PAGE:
Despite the undoubted potential of generative AI, risks and concerns are associated with its use, especially in a business environment. Here we take a closer look at some of these risks and how to manage them:
Legal and regulatory risks
: Generative AI may raise legal and regulatory issues. Data security, privacy, liability, and compliance issues may arise. Specific legal regulations are not yet in place, which may change rapidly.
Organizations must ensure they comply with all relevant laws and regulations and assess the potential risks of using AI-based systems. This requires thorough research and keeping up to date with developments in the relevant regulatory framework.
Loss of control over generated content:
Generative AI models may generate content that does not meet the organization’s expectations or standards. There is a risk that inaccurate or inappropriate content will be generated, damaging the company’s reputation or resulting in legal consequences.
Organizations must ensure that they have sufficient control mechanisms to review and adjust the quality and appropriateness of the content generated. Incorporating human reviewers or moderators into the content generation process can be a valuable control mechanism. Human reviewers can review and verify the output of AI models to ensure accuracy, relevance, and alignment with organizational standards.
Generative AI can raise ethical issues, particularly related to bias, discrimination, or manipulative practices. AI models learn from data and may reinforce existing biases or inequalities in the data.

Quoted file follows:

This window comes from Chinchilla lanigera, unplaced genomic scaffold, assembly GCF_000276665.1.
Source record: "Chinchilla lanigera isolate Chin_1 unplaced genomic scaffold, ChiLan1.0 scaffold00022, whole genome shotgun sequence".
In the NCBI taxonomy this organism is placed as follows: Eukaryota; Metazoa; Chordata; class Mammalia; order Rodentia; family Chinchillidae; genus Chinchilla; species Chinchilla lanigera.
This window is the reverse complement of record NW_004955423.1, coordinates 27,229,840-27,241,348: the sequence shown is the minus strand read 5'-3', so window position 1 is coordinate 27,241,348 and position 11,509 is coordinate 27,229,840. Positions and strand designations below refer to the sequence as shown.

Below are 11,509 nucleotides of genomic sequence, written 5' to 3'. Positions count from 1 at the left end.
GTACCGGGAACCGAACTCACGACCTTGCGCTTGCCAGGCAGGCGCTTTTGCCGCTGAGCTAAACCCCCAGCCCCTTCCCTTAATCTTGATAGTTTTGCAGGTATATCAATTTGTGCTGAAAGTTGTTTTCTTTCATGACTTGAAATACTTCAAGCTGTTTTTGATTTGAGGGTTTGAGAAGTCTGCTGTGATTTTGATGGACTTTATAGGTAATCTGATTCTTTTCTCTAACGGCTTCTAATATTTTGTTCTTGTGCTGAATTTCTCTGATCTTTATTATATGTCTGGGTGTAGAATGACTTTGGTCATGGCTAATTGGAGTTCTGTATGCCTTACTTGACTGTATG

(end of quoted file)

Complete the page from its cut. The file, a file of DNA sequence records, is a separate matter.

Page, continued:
Organizations need to ensure that they have ethical policies and procedures in place to ensure that generative AI is used responsibly and does not negatively impact users, customers, or society. They should regularly evaluate the output of their AI models to assess potential bias or discriminatory patterns.
Generative AI models are not error-free and may produce unpredictable or unreliable results. There is a risk that generated content may need to be more accurate, consistent, or simply unusable.
Once generative AI technology is in use, organizations should establish robust monitoring processes to continuously evaluate the performance and reliability of the models. They can monitor AI-generated content for accuracy, consistency, and adherence to quality standards.
Dependence on external service providers:
Many organizations deploy generative AI systems via APIs or third-party services. This can create a dependency on external service providers whose availability, quality, and security are only sometimes guaranteed.
Organizations should look for service providers that adhere to industry standards and promote interoperability. When providers use standardized APIs, data formats, or protocols, it is easier to switch between providers or seamlessly integrate alternative solutions.
These risks have led some companies to decide against using generative AI. Concerns about legal issues, loss of control over content, ethical issues, and unreliable results are understandable and require careful consideration. But does this mean that companies must entirely forgo the benefits and opportunities that generative AI can offer? Not necessarily. When the right steps and proper precautions are taken, the benefits of generative AI can highly ouweight the risks.
When simpleshow developed an automated script writing feature using generative AI, the Story Generator
, careful consideration was given to mitigating risks and creating a safe and secure environment for business users to create professional explainer videos instantly.